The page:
What’s for dinner tonight, Jane?
My partner’s going out to a function so I think I’ll just have something light, like a miso soup with bits of vegies thrown in … daikon and some dried shiitake, maybe some noodles and chicken, too.
Do you cook Japanese a lot?
Yes, about half the time. I always feel great when I eat it.
You recently spent a year living in Kyoto before writing your cookbook Zenbu Zen. How did your love affair with Japan begin?
I learned Japanese in high school, and Mum took me and my brother to Japan when I was 15. Later, I worked for Japan Airlines and got back there on a regular basis. It’s quite addictive … you do fall in love with the place.
What do you like about Japanese food?
It’s a balance of texture, flavour, colour and cooking styles, and every meal consists of several different dishes. You might have a few nibbles of something deep-fried but also some lovely fresh greens with sesame dressing and maybe a little soup, rice and something grilled. It always looks good and it’s about good, simple ingredients.
Many of us find the idea of cooking “proper” Japanese daunting. What’s a good dish to start with?
Miso soup – you can add things like a little pork belly, vegies and daikon, and just simmer it away. It’s chock-full of great stuff and the flavour is really full but it’s quite low in fat.
What’s the ingredient you couldn’t do without?
Dashi (fish stock). I make it by buying bonito flakes and heating them with a piece of kombu seaweed … if you’re new to dashi, instant granules are fine.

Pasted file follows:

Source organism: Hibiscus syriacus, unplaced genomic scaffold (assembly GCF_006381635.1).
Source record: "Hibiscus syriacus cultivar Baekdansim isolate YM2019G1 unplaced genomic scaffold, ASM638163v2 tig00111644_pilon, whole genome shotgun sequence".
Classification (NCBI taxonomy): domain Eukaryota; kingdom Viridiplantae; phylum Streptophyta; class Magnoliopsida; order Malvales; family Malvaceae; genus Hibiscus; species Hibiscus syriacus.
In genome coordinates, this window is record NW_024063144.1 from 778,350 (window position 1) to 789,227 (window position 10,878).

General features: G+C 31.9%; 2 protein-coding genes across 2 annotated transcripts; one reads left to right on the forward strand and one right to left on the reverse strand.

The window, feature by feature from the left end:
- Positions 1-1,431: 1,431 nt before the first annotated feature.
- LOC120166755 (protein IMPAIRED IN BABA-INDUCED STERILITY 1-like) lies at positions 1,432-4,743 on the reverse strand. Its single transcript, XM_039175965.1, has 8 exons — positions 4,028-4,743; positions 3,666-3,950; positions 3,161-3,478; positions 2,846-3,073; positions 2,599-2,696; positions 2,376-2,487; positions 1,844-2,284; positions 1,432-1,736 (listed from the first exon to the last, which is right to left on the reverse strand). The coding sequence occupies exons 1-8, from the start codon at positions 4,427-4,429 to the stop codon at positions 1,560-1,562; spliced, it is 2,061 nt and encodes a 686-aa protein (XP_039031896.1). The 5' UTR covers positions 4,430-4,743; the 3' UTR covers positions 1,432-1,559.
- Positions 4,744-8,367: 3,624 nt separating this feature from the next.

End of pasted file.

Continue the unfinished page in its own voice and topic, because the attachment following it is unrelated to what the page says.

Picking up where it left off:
So where do you buy your ingredients?
You can get the basic stuff like mirin, rice vinegar and soy in the supermarket, but for better quality and good range you need to go to a Japanese supermarket. I go to Tokyo Mart in Sydney. For fresh ingredients, like daikon and the herb shiso, Chinatown is good.
What do you like to cook when friends are coming over?
In Japan I learned to showcase vegetables – I’ll find different ways of presenting them along with a small amount of meat, like a beautiful piece of wagyu with fresh wasabi for grating over it. I like putting a range of dishes on the table and letting everyone serve themselves. I’m not trying to be too fancy.
What’s the most challenging thing you’ve ever eaten in a Japanese meal?
Shiokara – the salt-fermented guts of fish or seafood, such as sea slugs. Really pungent and just the thought of it makes me feel queasy. One thing I thought I’d find challenging is fish sperm … it sounds horrible but basically it’s really good!
Zenbu Zen loosely translates as “everything is okay”. Is it?
Yes! But I think the message is that it doesn’t matter what happens, at the end of the day, everything will be okay … Zen’s not about being blissed out all the time; it’s about all the ups and downs and ins and outs and all the crazy stuff in between.